The startup curator's data suggests government-focused startups might be worth a bit more than other kinds of businesses — at least in the early stages, before they receive investment money.
Government-focused startups might be worth more in their early days than the average startup.
That's according to data from AngelList, a curation website focused on early-stage startups and the investment activity surrounding them. The website collects information on investment deals, broken down by location, market and other factors. According to the website, the average government startup's pre-money valuation is $4.5 million, compared to an average of $4.2 million for all markets.
The comparison, which Government Technology is making using AngelList's data, is not exactly scientific. The data is limited to deals that have happened since 2010, and exclude any valuations below $10,000 or above $10 million. Further, categories like "government" and "predictive analytics" are presented as tags associated with certain companies. These tags aren't clearly defined, and because individual companies often have multiple tags, there will be overlap between many categories.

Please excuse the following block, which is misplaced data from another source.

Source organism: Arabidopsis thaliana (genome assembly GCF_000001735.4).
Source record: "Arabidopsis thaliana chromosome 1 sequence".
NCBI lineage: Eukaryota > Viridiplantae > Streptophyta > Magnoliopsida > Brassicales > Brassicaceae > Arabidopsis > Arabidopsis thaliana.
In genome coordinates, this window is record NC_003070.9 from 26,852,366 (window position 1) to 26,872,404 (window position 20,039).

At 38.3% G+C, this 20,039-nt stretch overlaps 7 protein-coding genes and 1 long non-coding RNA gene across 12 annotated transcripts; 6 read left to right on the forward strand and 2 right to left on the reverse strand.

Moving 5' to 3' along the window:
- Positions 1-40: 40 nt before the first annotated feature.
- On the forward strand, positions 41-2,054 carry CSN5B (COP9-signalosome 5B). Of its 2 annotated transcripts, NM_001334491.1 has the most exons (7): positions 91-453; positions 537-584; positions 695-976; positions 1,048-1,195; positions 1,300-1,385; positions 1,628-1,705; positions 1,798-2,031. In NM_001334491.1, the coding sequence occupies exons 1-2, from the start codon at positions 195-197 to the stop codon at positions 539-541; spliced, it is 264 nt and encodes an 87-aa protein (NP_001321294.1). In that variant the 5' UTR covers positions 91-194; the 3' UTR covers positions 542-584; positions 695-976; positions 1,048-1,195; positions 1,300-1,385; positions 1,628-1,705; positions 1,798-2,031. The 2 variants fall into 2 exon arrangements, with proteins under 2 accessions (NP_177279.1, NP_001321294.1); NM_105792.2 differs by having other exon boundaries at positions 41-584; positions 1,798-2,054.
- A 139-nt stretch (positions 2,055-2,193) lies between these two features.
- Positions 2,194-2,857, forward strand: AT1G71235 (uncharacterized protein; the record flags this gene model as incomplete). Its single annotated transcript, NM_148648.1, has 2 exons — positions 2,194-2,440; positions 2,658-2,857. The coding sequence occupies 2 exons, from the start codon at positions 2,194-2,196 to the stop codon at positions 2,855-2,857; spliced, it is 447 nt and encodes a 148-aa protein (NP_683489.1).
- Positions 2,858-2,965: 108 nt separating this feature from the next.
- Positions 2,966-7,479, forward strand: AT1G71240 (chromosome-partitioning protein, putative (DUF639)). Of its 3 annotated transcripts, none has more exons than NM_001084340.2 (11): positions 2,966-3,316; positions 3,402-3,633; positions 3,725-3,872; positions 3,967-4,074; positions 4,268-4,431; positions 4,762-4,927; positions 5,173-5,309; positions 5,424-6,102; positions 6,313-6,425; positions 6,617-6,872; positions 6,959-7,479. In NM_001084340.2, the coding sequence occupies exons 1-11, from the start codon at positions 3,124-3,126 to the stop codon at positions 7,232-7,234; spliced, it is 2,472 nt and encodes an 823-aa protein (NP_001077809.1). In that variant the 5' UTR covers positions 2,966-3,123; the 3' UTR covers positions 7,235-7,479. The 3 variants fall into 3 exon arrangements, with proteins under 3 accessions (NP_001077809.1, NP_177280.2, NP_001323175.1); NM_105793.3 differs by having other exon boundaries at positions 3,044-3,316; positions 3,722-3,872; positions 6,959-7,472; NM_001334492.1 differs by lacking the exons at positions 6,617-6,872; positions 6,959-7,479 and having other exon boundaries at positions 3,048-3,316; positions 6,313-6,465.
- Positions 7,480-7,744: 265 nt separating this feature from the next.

Nonetheless, the data presents a self-contained look at how much investors might value different kinds of companies.
After comparing government startups to the average, Government Technology went on to compare those numbers to nine other categories that are either niche focuses within government (such as law enforcement and K-12 education) or involve technology the public sector uses alongside commercial clients (such as enterprise resource planning and cloud infrastructure).
SMB: Small and medium business
CRM: Customer relationship management
ERP: Enterprise resource planning